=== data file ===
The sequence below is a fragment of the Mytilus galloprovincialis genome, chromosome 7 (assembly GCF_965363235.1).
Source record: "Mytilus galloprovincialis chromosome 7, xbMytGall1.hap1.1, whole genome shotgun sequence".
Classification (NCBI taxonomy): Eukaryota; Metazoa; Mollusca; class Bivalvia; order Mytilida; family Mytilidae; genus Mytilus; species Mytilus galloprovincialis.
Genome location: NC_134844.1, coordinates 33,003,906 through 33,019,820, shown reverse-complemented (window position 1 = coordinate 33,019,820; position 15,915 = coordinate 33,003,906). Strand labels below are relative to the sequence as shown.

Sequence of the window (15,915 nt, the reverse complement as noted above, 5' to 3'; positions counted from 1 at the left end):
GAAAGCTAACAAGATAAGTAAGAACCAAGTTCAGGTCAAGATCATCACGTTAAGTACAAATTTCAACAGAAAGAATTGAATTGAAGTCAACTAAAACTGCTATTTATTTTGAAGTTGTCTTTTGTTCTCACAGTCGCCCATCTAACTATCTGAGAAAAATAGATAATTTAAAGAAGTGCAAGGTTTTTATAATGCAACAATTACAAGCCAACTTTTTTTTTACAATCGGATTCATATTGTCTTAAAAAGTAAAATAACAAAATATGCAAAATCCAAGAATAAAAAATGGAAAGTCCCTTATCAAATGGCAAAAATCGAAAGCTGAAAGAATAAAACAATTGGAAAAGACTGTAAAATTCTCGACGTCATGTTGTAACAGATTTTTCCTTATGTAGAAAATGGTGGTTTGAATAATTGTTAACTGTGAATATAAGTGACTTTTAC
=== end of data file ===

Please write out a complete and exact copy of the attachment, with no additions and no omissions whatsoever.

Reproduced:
The sequence below is a fragment of the Mytilus galloprovincialis genome, chromosome 7 (assembly GCF_965363235.1).
Source record: "Mytilus galloprovincialis chromosome 7, xbMytGall1.hap1.1, whole genome shotgun sequence".
Classification (NCBI taxonomy): Eukaryota; Metazoa; Mollusca; class Bivalvia; order Mytilida; family Mytilidae; genus Mytilus; species Mytilus galloprovincialis.
Genome location: NC_134844.1, coordinates 33,003,906 through 33,019,820, shown reverse-complemented (window position 1 = coordinate 33,019,820; position 15,915 = coordinate 33,003,906). Strand labels below are relative to the sequence as shown.

Sequence of the window (15,915 nt, the reverse complement as noted above, 5' to 3'; positions counted from 1 at the left end):
GAAAGCTAACAAGATAAGTAAGAACCAAGTTCAGGTCAAGATCATCACGTTAAGTACAAATTTCAACAGAAAGAATTGAATTGAAGTCAACTAAAACTGCTATTTATTTTGAAGTTGTCTTTTGTTCTCACAGTCGCCCATCTAACTATCTGAGAAAAATAGATAATTTAAAGAAGTGCAAGGTTTTTATAATGCAACAATTACAAGCCAACTTTTTTTTTACAATCGGATTCATATTGTCTTAAAAAGTAAAATAACAAAATATGCAAAATCCAAGAATAAAAAATGGAAAGTCCCTTATCAAATGGCAAAAATCGAAAGCTGAAAGAATAAAACAATTGGAAAAGACTGTAAAATTCTCGACGTCATGTTGTAACAGATTTTTCCTTATGTAGAAAATGGTGGTTTGAATAATTGTTAACTGTGAATATAAGTGACTTTTAC